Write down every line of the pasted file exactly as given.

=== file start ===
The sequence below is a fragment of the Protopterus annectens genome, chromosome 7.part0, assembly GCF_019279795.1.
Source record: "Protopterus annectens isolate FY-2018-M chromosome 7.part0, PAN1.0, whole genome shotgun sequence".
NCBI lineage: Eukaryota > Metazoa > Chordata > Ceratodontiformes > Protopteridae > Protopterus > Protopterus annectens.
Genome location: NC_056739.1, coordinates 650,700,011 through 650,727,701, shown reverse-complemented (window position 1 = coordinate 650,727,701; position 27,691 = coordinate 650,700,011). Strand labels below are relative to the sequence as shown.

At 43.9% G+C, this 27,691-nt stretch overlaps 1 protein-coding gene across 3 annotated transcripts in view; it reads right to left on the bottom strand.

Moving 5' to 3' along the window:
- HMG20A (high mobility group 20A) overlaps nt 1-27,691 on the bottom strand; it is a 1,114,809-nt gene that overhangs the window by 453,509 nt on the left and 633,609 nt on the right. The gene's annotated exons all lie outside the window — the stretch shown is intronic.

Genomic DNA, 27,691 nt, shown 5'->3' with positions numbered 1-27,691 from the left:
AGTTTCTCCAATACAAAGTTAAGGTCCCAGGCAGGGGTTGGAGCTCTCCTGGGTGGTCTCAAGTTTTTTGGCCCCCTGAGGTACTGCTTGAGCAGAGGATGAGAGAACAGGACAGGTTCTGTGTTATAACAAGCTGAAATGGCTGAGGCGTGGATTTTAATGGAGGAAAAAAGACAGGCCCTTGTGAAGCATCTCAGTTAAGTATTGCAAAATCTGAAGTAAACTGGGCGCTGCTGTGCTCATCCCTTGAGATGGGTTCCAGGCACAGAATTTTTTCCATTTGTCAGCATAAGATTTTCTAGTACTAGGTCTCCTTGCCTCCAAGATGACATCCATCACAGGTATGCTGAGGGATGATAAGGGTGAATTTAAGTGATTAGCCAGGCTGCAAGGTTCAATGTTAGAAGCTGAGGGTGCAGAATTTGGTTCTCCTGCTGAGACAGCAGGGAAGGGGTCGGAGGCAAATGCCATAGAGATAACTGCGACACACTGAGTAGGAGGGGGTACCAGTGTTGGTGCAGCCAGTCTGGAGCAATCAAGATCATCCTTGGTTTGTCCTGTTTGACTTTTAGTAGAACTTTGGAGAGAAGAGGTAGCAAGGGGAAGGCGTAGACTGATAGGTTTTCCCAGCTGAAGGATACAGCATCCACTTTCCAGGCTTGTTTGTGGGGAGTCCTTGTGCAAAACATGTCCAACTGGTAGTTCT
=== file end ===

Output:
The sequence below is a fragment of the Protopterus annectens genome, chromosome 7.part0, assembly GCF_019279795.1.
Source record: "Protopterus annectens isolate FY-2018-M chromosome 7.part0, PAN1.0, whole genome shotgun sequence".
NCBI lineage: Eukaryota > Metazoa > Chordata > Ceratodontiformes > Protopteridae > Protopterus > Protopterus annectens.
Genome location: NC_056739.1, coordinates 650,700,011 through 650,727,701, shown reverse-complemented (window position 1 = coordinate 650,727,701; position 27,691 = coordinate 650,700,011). Strand labels below are relative to the sequence as shown.

At 43.9% G+C, this 27,691-nt stretch overlaps 1 protein-coding gene across 3 annotated transcripts in view; it reads right to left on the bottom strand.

Moving 5' to 3' along the window:
- HMG20A (high mobility group 20A) overlaps nt 1-27,691 on the bottom strand; it is a 1,114,809-nt gene that overhangs the window by 453,509 nt on the left and 633,609 nt on the right. The gene's annotated exons all lie outside the window — the stretch shown is intronic.

Genomic DNA, 27,691 nt, shown 5'->3' with positions numbered 1-27,691 from the left:
AGTTTCTCCAATACAAAGTTAAGGTCCCAGGCAGGGGTTGGAGCTCTCCTGGGTGGTCTCAAGTTTTTTGGCCCCCTGAGGTACTGCTTGAGCAGAGGATGAGAGAACAGGACAGGTTCTGTGTTATAACAAGCTGAAATGGCTGAGGCGTGGATTTTAATGGAGGAAAAAAGACAGGCCCTTGTGAAGCATCTCAGTTAAGTATTGCAAAATCTGAAGTAAACTGGGCGCTGCTGTGCTCATCCCTTGAGATGGGTTCCAGGCACAGAATTTTTTCCATTTGTCAGCATAAGATTTTCTAGTACTAGGTCTCCTTGCCTCCAAGATGACATCCATCACAGGTATGCTGAGGGATGATAAGGGTGAATTTAAGTGATTAGCCAGGCTGCAAGGTTCAATGTTAGAAGCTGAGGGTGCAGAATTTGGTTCTCCTGCTGAGACAGCAGGGAAGGGGTCGGAGGCAAATGCCATAGAGATAACTGCGACACACTGAGTAGGAGGGGGTACCAGTGTTGGTGCAGCCAGTCTGGAGCAATCAAGATCATCCTTGGTTTGTCCTGTTTGACTTTTAGTAGAACTTTGGAGAGAAGAGGTAGCAAGGGGAAGGCGTAGACTGATAGGTTTTCCCAGCTGAAGGATACAGCATCCACTTTCCAGGCTTGTTTGTGGGGAGTCCTTGTGCAAAACATGTCCAACTGGTAGTTCT